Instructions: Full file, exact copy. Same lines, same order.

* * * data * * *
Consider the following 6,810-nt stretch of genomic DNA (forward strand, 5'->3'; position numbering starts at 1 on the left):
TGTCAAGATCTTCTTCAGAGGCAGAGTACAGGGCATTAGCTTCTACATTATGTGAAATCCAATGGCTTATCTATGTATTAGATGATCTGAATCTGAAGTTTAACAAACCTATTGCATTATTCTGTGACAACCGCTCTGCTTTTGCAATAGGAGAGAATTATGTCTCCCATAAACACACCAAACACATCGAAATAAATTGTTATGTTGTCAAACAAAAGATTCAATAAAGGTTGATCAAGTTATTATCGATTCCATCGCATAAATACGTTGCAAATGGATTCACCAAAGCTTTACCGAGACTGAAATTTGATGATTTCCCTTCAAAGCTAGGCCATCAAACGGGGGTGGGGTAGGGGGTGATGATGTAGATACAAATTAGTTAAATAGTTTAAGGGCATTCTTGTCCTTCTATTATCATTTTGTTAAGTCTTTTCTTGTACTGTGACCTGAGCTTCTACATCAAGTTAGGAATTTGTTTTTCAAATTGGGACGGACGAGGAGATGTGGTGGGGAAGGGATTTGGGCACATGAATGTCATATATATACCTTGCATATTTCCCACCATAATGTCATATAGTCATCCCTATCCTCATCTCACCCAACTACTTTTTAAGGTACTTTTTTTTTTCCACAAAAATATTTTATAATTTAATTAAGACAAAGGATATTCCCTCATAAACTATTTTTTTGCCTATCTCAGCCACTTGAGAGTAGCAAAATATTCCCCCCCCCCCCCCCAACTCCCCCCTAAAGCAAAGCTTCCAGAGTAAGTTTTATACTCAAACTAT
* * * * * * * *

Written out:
Consider the following 6,810-nt stretch of genomic DNA (forward strand, 5'->3'; position numbering starts at 1 on the left):
TGTCAAGATCTTCTTCAGAGGCAGAGTACAGGGCATTAGCTTCTACATTATGTGAAATCCAATGGCTTATCTATGTATTAGATGATCTGAATCTGAAGTTTAACAAACCTATTGCATTATTCTGTGACAACCGCTCTGCTTTTGCAATAGGAGAGAATTATGTCTCCCATAAACACACCAAACACATCGAAATAAATTGTTATGTTGTCAAACAAAAGATTCAATAAAGGTTGATCAAGTTATTATCGATTCCATCGCATAAATACGTTGCAAATGGATTCACCAAAGCTTTACCGAGACTGAAATTTGATGATTTCCCTTCAAAGCTAGGCCATCAAACGGGGGTGGGGTAGGGGGTGATGATGTAGATACAAATTAGTTAAATAGTTTAAGGGCATTCTTGTCCTTCTATTATCATTTTGTTAAGTCTTTTCTTGTACTGTGACCTGAGCTTCTACATCAAGTTAGGAATTTGTTTTTCAAATTGGGACGGACGAGGAGATGTGGTGGGGAAGGGATTTGGGCACATGAATGTCATATATATACCTTGCATATTTCCCACCATAATGTCATATAGTCATCCCTATCCTCATCTCACCCAACTACTTTTTAAGGTACTTTTTTTTTTCCACAAAAATATTTTATAATTTAATTAAGACAAAGGATATTCCCTCATAAACTATTTTTTTGCCTATCTCAGCCACTTGAGAGTAGCAAAATATTCCCCCCCCCCCCCCCAACTCCCCCCTAAAGCAAAGCTTCCAGAGTAAGTTTTATACTCAAACTAT